I haven’t gone through trauma like Mark talks about but I went through a huge change after my son was born. The huge responsibility of putting this other person in front of your own self and needs does take a toll on you. I don’t think I am eating that well as I used to nor am I giving myself enough attention. I can tell that my health is not as good as it was a few months ago. But now that I have this knowledge I am determined to get back to being my old primal self. Sometimes all… Read more »
Nocona
Nocona
2 years 8 months ago

Taking care of and watching my father die was made twice as easy by staying on the Primal path. I ate perfectly and did my workouts, which I believe made the situation much more bearable.

Alice
Alice
2 years 8 months ago

Cry. It’s very healing and I know to my detriment the results of not allowing oneself to do it.

Kelda
2 years 8 months ago

Yes, and allowing yourself to make sound (other than the socially acceptable talking of course). I really struggle with this.

Animanarchy
Animanarchy
2 years 8 months ago

I like to make a screaming noise similar to the sound of an anteater. I feel like it vents stress. I rarely do it in public though. I have to be really psyched up for that. My favourite time for it is probably in a forest at the top of a tree.

Kelda
2 years 8 months ago

Making a noise is something blocked deep in my psyche, yet to find a way in with that.

Life On Land – Emilie Conrad (Continuum) really demonstrates how important sound is to human health and wellness.

Corinna
Corinna
2 years 8 months ago
Back during a time of extreme shyness and in the midst of a stressful relationship, I would hide in the ladies room or in my car. Obviously not ideal, but since I didn’t want to be heard even crying, I would take a deep breath and then slowly ease into a low resonating hum that matched the sound of the bathroom fan or the sound of the car’s engine. Yeah, OK, it sounds like I was doing a meditative “om”, but the feeling behind it was completely different. It was like crying with the entire body. Even nowadays during a… Read more »
Animanarchy
Animanarchy
2 years 8 months ago

Corinna, you are a ninja at crying. I wish I was equally able to emit sonic despair by paralleling environmental ambiance.

kay
2 years 8 months ago

Sound is really a great way to reduce pain and relieve stress, and even get to the deeper levels of emotional healing. Sound therapy or sound healing, sessions and training is what I have been doing professionally since 2001. Just gently groaning when in distress or pain can really help. You can read more about how it works on my website (there is nothing to buy there; just click on sound healing to read the how-it-works info.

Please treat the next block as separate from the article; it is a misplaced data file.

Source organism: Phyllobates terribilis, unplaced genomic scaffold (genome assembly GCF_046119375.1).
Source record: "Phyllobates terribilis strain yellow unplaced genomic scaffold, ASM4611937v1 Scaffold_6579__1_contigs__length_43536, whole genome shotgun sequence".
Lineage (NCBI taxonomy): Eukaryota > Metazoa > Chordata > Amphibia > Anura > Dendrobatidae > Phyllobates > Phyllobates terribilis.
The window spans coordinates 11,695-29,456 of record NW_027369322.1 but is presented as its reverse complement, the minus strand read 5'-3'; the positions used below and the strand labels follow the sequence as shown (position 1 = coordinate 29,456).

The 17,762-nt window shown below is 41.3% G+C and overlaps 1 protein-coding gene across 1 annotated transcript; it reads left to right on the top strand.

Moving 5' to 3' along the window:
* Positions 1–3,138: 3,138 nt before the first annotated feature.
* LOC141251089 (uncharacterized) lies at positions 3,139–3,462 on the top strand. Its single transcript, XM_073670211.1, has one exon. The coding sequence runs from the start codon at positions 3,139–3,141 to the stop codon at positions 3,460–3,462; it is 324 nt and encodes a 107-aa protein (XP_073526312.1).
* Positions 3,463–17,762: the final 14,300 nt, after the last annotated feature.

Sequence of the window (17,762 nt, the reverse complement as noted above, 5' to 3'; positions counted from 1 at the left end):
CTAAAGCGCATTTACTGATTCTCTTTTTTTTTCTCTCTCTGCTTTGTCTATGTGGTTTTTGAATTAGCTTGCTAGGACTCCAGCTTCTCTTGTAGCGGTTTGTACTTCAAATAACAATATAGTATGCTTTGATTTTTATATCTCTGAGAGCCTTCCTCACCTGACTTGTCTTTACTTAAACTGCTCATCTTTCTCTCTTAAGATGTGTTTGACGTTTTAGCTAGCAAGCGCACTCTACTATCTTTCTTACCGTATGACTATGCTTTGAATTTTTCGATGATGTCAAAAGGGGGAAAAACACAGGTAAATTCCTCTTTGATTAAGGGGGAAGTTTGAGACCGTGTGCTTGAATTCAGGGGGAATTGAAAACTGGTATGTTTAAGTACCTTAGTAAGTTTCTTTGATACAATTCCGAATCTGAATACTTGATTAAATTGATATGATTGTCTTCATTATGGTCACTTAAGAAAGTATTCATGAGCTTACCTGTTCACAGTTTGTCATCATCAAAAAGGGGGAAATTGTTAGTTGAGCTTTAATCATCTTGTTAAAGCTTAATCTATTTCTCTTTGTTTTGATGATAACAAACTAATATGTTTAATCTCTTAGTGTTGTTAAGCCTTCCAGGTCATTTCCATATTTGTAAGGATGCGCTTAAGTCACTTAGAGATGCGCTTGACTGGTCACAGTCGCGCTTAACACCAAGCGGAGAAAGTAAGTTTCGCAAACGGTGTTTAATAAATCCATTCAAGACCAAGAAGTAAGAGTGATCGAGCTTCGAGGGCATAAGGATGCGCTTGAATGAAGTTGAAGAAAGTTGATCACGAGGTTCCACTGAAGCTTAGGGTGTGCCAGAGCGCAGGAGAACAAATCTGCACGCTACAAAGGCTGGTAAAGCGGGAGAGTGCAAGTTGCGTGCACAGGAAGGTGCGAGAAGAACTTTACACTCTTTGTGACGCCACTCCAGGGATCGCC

Kelda
2 years 8 months ago

Thanks I’ll check it out.

Corrina you’d resonate with Emilie Conrad’s Continuum as well!

Unless in a congregation with everyone else singing that’s another one I ‘can’t’ do, even on my own!

Dr. Anthony Gustin
2 years 8 months ago

I think a very underrated recovery for times like this is sleep. Good quality, deep sleep at that.

Alice
Alice
2 years 8 months ago

I agree completely.

Grokesque
Grokesque
2 years 8 months ago

Just today I tried colour therapy and Bach flower remedies – I’m hoping they will help rebalance my thoughts while PB balances my body.

paleocrush
2 years 8 months ago

This is all good advice.

But then you get a recent study about one of the most debilitating conditions of the modern society – migraine – which showed that many patients with migraine syndrome get their head pain when “coming off stress”. (the let-down phenomenon)

Specifically, 6-18 hours after stress patients were TWICE as likely to develop a migraine. Neurovasculature and hormonal interactions need so much more research.

Kelda
2 years 8 months ago
Maintaining my yoga class throughout the last few years has helped give me a couple of hours of calm twice a week amidst the turmoil in the rest of my life. I know I would have done better if I’d not slipped from opitmal eating so often or periodically dropping my piano lessons; I’ve yet to find a way of keeping them in place when life gets rocky emotionally. Mindfulness makes a massive difference, but is most effective if you are already regularly practicing, even just a few minutes a day when life is going well, when things fall apart… Read more »